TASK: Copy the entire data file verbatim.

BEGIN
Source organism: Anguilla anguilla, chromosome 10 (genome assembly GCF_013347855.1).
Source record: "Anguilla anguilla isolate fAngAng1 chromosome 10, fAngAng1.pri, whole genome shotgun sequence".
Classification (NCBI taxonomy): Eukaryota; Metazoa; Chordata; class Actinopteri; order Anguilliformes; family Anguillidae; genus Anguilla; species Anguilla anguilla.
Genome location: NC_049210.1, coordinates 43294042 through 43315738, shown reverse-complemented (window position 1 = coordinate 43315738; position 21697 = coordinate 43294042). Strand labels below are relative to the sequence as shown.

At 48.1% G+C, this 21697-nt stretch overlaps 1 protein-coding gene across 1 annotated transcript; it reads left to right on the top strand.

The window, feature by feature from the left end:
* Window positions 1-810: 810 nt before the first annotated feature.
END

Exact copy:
Source organism: Anguilla anguilla, chromosome 10 (genome assembly GCF_013347855.1).
Source record: "Anguilla anguilla isolate fAngAng1 chromosome 10, fAngAng1.pri, whole genome shotgun sequence".
Classification (NCBI taxonomy): Eukaryota; Metazoa; Chordata; class Actinopteri; order Anguilliformes; family Anguillidae; genus Anguilla; species Anguilla anguilla.
Genome location: NC_049210.1, coordinates 43294042 through 43315738, shown reverse-complemented (window position 1 = coordinate 43315738; position 21697 = coordinate 43294042). Strand labels below are relative to the sequence as shown.

At 48.1% G+C, this 21697-nt stretch overlaps 1 protein-coding gene across 1 annotated transcript; it reads left to right on the top strand.

The window, feature by feature from the left end:
* Window positions 1-810: 810 nt before the first annotated feature.